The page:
The MGA With An Attitude

At 01:00 PM 9/5/03 -0400, Jan Johnson wrote:
>"Do you have any information on seat belt installation for my 1958 MGA?"

Yes. The most important point is, do not attach the seat belt anchor points to the plywood floorboards. They need to be intimately connected to the metal frame.

The MG Series MGA Workshop Manual has a Section S.21, way in the back, detailing installation of the "optional" factory supplied and dealer installed seat belt anchorage kit for the early MGA. The inside lower anchor point was a flanged steel cup plate with a heavy tapped weld nut. This was to be attached to the tunnel (after drilling) with six #10 machine screws and hex nuts. The outboard anchor point had an "L" shape nut plate which was to be welded to the frame, positioning the female threads on top. This was followed by a bolted bracket and a large bail-handled pin which could be pulled out to detach the belt from the anchor bracket.

A shoulder harness anchor point was attached to the top of the steel body tonneau panel a few inches back from the cockpit trim rail, latterly about even with the joint between the separate sections of the rear trim rail. Two holes were drilled. A chrome plated anchor plate was placed on top of the tonneau panel with two pan head screws and spring lock washers. A tapped reinforcing plate was placed under the panel to accept the screws.

Lower connector for 3-point belts
The shoulder harness strap and longer lap belt section were all one piece with a latch tongue sliding along the strap. One end of the longer belt would have to be detachable in order to raise or lower the convertible top. That was accomplished by pulling out the bail handled pin at door sill bracket. (see drawings in shop manual). This was a decent solution for aftermarket installation, but in fact I have never seen an installation like this. If anyone should happen to know of one, I would appreciate pictures to post here.
shoulder harness mount point in MK-II car
Anchor point for shoulder harness on MK-II cars

Additionally there follows Section SS.2 detailing installation of seat belts in 1600-MK-II cars, starting with car number 100352 in March 1961, in which the seat belt mounting points were standard from the factory, and no drilling or welding was required (if you bought the factory kit). There is a picture in the shop manual showing the outboard lower anchor point (base nut plate welded to the top of the frame) with a quick release pin (to facilitate raising or lowering of the convertible top).

Addendum, July 21, 2016:
Here are pictures of original bolt-in L-brackets for attachment of the upper mounting of the shoulder harness (in the MK-II roadster). These appear to relocate the mounting point slightly outboard.

And also in Section SS.3 detailing attachment of the shoulder harness mounting point to the inner wheel arch for the Coupe.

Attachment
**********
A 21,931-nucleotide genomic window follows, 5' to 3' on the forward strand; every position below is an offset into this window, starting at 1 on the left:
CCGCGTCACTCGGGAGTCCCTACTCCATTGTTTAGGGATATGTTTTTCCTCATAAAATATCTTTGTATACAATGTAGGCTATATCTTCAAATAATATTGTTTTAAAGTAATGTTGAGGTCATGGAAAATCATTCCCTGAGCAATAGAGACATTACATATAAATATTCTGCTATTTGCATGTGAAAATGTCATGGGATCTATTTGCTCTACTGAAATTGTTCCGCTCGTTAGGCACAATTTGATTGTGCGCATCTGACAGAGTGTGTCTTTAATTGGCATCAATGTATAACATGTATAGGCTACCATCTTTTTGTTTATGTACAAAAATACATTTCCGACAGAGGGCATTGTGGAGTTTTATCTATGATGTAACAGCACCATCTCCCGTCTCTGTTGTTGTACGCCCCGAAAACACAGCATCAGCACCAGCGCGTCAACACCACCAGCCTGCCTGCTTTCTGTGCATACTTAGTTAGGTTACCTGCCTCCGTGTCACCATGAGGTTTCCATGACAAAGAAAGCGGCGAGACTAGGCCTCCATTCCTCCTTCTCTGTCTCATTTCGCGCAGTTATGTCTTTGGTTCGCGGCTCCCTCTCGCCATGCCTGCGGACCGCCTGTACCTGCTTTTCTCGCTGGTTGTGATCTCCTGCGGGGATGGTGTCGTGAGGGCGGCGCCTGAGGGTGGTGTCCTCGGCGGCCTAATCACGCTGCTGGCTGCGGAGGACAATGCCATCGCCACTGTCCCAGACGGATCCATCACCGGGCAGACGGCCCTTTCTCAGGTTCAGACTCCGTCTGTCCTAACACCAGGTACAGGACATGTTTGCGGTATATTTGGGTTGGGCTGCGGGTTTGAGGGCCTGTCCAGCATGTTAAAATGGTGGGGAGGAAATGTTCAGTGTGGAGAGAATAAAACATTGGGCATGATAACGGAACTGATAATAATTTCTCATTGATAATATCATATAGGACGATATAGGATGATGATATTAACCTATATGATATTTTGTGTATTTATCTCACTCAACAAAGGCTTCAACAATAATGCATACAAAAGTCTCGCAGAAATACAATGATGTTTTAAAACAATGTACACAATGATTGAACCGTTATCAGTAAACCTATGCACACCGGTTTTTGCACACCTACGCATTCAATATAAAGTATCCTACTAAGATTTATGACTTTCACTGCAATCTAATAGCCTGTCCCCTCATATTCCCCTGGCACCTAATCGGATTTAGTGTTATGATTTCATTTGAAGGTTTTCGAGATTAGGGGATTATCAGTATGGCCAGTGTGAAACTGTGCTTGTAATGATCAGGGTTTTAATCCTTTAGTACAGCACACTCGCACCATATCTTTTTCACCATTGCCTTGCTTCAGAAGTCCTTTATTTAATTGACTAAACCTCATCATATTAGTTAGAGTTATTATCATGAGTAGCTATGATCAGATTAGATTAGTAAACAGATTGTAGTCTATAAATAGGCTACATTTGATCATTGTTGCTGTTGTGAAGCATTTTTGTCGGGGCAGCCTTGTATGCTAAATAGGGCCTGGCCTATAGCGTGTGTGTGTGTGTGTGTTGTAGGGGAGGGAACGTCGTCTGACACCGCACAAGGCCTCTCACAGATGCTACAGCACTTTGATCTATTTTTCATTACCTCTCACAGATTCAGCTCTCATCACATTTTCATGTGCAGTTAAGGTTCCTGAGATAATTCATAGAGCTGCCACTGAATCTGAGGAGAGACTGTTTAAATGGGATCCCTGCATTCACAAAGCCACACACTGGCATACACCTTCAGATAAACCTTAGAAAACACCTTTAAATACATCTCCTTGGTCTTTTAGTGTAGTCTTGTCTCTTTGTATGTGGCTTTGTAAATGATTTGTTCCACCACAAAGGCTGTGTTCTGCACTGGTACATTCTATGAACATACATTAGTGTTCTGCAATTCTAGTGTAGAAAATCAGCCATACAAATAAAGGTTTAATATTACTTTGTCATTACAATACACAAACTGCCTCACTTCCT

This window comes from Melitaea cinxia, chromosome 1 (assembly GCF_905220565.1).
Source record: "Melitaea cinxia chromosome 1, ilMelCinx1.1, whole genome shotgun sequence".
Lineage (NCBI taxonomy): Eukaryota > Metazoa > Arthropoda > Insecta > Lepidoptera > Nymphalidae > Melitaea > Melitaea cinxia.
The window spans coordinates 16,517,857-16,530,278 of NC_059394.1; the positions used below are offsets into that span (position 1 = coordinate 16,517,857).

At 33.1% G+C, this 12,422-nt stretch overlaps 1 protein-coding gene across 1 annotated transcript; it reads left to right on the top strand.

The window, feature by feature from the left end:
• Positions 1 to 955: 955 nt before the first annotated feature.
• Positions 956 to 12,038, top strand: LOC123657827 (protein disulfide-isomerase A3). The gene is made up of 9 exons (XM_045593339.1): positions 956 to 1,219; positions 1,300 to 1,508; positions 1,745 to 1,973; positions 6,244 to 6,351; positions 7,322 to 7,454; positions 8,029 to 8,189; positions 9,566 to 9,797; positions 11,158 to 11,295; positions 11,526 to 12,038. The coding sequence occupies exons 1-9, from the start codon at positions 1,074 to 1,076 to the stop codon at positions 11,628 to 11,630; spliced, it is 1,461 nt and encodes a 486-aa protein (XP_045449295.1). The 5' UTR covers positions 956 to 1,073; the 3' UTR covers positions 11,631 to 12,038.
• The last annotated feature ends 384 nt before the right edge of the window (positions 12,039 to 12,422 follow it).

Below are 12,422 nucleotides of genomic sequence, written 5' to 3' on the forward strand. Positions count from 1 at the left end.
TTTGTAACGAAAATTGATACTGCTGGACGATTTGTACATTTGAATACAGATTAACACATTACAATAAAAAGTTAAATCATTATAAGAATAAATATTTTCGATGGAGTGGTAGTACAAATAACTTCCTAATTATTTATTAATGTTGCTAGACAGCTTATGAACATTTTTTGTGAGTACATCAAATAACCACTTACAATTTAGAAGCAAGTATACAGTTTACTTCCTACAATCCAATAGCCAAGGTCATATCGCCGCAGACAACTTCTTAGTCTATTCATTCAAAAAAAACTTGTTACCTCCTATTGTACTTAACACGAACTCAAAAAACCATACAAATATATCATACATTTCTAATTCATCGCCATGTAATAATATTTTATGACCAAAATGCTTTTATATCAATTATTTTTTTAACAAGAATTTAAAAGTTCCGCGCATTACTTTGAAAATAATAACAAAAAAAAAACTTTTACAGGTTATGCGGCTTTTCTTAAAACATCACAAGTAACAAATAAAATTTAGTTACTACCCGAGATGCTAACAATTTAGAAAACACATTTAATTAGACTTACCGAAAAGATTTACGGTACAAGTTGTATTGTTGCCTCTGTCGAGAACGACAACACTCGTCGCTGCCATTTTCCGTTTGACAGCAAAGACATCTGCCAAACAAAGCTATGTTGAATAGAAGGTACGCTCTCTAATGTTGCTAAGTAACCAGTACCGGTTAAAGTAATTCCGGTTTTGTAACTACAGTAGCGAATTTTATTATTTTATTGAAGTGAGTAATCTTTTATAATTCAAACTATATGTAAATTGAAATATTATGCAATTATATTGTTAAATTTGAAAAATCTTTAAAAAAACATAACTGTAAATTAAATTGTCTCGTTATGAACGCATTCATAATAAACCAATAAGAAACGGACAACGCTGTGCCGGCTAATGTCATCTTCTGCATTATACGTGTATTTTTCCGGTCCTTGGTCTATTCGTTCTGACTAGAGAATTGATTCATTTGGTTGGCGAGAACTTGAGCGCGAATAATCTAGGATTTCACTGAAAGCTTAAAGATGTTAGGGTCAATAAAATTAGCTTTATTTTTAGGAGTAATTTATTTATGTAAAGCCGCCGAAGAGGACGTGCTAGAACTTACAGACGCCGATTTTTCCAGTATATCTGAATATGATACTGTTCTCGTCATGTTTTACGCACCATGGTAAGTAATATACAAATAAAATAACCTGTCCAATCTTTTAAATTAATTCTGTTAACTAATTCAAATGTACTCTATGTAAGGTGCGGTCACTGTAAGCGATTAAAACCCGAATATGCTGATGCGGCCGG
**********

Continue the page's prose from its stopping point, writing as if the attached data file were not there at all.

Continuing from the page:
Mind you I have yet to see any MGA which was fitted with these original type of seat belts. This is probably because they were not required, except for later production or possibly for a few select export applications. The U.S. standards required fitment of only the (front) lap belt mounting points in 1960 (belts optional), then fitment of the rear lap belt mounting points (in cars with rear seat) in 1963 along with fitment of the front lap belts. But by that time the MGA was out of production, so apparently no MGA was ever fitted with seat belts at the factory (at least not for the North American market), although the MK-II cars were fitted with the attaching points.

Clarke Spares anchor brackets
Original style seat belt anchor brackets from Clarke Spares

Original stye anchoring hardware for MGA seat belts is available from Clarke Spares and Restorations. Bob West makes beautiful reproductions of the original three point belts. They are the correct gray webbing, have chrome plated aircraft buckles and are of very high quality. They are more expensive than those through Moss but the price is reflected in the quality of the belts.

Addendum December 2008:
On 21 December 2008 Mike Ellsmore in Victoria, Australia, wrote:
"I then opted to purchase a set of belts from Bob West in the UK (mentioned on Barney's site as high quality but expensive). I eventually received these about 5 months after ordering at the great expense of $A400. While these are supposedly period replicas I wasn't over impressed as the fixing plate that goes to the quick release pin on the door side was not chromed , neither was the adjusting buckle (these were cadmium plated only). See photo attached. Bob apparently sub-contracts out the fabrication of these belts and doesn't have much control over quality.
Bob West 3-point seat belts

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